The BiB study is a prospective birth cohort study that recruited women during pregnancy, full details of the study methodology have been previously reported . To be eligible, women had to attend booking clinic between March 2007 and December 2010 and be booked to give birth in Bradford. Bradford is a city in the North of England with high levels of socioeconomic deprivation and ethnic diversity. Approximately half of the births in the city are to mothers of South Asian origin most of whom originate from Pakistan. Women were recruited to BiB at their 75 g oral glucose tolerance test (OGTT) appointment which is routinely offered at around 26–28 weeks gestation to all women booked for delivery in Bradford. Those who attended this appointment and agreed to take part in the study consented to the use of theirs and their child’s medical records, had their height and weight recorded and completed an interviewer administered questionnaire. The questionnaire included questions relating to ethnicity, social and economic circumstances, smoking, alcohol, diet, education, employment and place of birth. Interviews were conducted in a range of South Asian languages (including Mirpuri, Bengali, Punjabi). Mirpuri is the most commonly spoken Asian language in Bradford but has no written script therefore questionnaires were transliterated, that is translated verbally to Mirpuri and then written phonetically, precisely as spoken to ensure that all interpreters translated it in the same way. A total of 12,453 women who gave birth to 13,818 liveborn children were recruited to the study. For these analyses, multiple births, children born to parents of ethnic origin other than White British or Pakistani, children of mothers who did not complete a baseline questionnaire at recruitment, children with missing birthweight (for example those who were born outside the Bradford area) and children who could not be matched to their primary care record were all excluded (Fig. 1). Thus 8850 participants are included (4119 White British; 4731 Pakistani). Ethics approval for the study was provided by Bradford Local Research Ethics Committee (ref 06/Q1202/48).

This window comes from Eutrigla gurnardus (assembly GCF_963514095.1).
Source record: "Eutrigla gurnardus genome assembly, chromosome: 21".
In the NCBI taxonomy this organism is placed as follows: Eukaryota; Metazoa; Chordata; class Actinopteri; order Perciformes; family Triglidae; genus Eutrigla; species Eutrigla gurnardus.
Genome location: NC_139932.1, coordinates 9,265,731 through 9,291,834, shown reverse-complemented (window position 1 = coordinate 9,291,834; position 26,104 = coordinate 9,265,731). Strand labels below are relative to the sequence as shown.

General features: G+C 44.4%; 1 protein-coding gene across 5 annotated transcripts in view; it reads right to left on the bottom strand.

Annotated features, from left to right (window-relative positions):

The number of general practice consultations and prescription data were derived from electronic records. Primary care electronic health records were obtained for BiB participants registered with GP surgeries that use the SystmOne platform. SystmOne has 100% coverage in Bradford and high coverage in surrounding areas. Records were extracted when NHS number, surname, date of birth and gender were an exact match in SystmOne. From the full BiB cohort of children, 99.0% were matched to their primary care records. Hospital episode statistics (HES) were obtained from the Health and Social Care Information Centre (HSCIC), matched to participants using the same process. Hospital admissions were categorised as Hospital Emergency (any emergency admission including to accident and emergency or direct to paediatric departments) and Hospital Elective which describes any elective admission either as an outpatient or inpatient (90% were outpatient episodes).